Sensini shows that creative integrity goes out the window when bills need to be paid and mentorship takes on a new role while living in different countries. Genuine pen pals to the end even if they had different motivations, the endgame was something they both could fulfill. Henri Simon Leprince is a man bound to his artistry even if his writing is like disease to the soul of the public. Even personal acts of heroism draw the ire of passersby. He must have one of those faces that you just can’t help but want to punch. In art and in life, he seems to me missing a certain je ne se quis. Enrique Martin shows that when you struggle identifying your own poetic voice there are countless others to provide an inspiration or even an imitation. All you want is an audience, and when that doesn’t come you must do something to draw their attention. Phone Calls shows that relationships take two to tango and that medication combined with the right amount of depression makes everything easier through the phone. The Grub is a story about humans being creatures of habit and when the reliance of another’s presence on a daily is gone it’s better to leave the unanswered, unquestioned.
“Once I asked him what kind of women he liked. It was a stupid question, asked by an adolescent looking for something to say. But the Grub took it seriously and considered his reply for a long time. Finally he said, calm women. And then he added, but only the dead are really calm. And after a while, not even the dead, come to think of it.”
Mauricio “The Eye” Silva has an eye (I’m sorry I had too) for photography and beautiful people but a penchant for avoiding violence (Los Angeles would not make a good home). A trip to India serves many purposes, but not what he had in mind. Gomez Palacio – Life’s a disaster, he’s a temporary worker (by choice, not contract) and some crazy, sobbing, women is teaching him how to drive. What does life have in store for him next? Last Evenings on Earth was a great story about a father and son with great differences. There are certain things that you can tell people, and things you simply can’t, even if they’re your father. The son is awaiting a disaster as they set out on holiday. The roles reverse as the son becomes more of an introverted thinker and the father is an extroverted doer. Things happen but thoughts remain hidden, waiting for a later, more appropriate date to be addressed. Days of 1978 shows the effect that one’s own interpretation of an argument, as well as art can have on your own life over a length of time. Vagabond in France and Belgium differentiates the feelings of being notable and memorable. Lost in the world among his creations he decides to lose himself to others. The Dentist is a story that finds two friends at a crossroads in their lives. One is more involved with the concept of love while the other is focused on career. While reminiscing about their glory days they become fascinated by a peculiar young boy. Dance Card is about a socialist who practices nonviolence which ironically finds him in a situation where he is falsely arrested on suspicion of being a terrorist. Among fellow artists, they hate each other, but as creators they are pretty much the same and share the same ideals.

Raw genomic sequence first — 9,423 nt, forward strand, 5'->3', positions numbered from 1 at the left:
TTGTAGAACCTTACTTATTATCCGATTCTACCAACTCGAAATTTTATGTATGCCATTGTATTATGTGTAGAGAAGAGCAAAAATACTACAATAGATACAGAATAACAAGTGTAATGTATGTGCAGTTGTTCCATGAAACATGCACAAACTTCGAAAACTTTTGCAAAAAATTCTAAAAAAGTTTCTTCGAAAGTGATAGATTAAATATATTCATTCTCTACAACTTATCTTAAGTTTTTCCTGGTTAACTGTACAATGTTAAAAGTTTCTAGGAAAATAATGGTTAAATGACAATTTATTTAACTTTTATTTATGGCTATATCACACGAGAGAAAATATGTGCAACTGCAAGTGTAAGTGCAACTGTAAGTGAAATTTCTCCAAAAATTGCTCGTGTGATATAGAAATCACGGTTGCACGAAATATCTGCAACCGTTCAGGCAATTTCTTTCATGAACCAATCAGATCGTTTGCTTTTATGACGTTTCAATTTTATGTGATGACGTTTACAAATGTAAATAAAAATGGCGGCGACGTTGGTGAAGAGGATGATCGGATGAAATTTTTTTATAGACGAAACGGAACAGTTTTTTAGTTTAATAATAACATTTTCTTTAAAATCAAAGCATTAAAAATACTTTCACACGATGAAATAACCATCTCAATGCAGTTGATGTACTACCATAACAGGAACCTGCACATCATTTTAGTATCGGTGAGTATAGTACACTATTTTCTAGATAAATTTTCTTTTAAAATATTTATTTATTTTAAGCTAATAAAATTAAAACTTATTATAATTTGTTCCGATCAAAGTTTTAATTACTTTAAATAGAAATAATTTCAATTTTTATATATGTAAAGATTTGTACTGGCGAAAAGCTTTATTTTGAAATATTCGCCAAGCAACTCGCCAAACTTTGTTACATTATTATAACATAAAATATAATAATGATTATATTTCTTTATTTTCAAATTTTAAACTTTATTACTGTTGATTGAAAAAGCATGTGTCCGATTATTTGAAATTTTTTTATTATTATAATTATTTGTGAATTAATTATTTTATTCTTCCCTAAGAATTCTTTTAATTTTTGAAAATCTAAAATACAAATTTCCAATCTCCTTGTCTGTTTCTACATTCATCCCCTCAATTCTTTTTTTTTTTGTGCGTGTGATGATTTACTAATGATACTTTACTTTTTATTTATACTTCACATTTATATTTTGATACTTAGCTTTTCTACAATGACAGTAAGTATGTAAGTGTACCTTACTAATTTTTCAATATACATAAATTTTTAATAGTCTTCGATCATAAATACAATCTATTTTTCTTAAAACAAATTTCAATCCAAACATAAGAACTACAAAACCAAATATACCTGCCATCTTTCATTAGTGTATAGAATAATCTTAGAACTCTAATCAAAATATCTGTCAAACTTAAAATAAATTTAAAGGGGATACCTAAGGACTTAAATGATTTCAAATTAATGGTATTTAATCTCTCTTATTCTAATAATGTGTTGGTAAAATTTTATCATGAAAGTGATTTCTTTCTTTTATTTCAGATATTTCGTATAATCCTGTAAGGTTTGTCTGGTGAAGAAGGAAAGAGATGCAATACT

These stories focus on the psychological elements that afflict not only struggling writers, but also struggling writers that have been exiled from their home country’s. From place to place the characters know at a given point in the story that a disaster is approaching. It makes for an interesting dynamic, but when a heavily involved plot is not in the forecast you begin to wonder where the author will take you.
“This is where the story should end, but life is not as kind as literature.”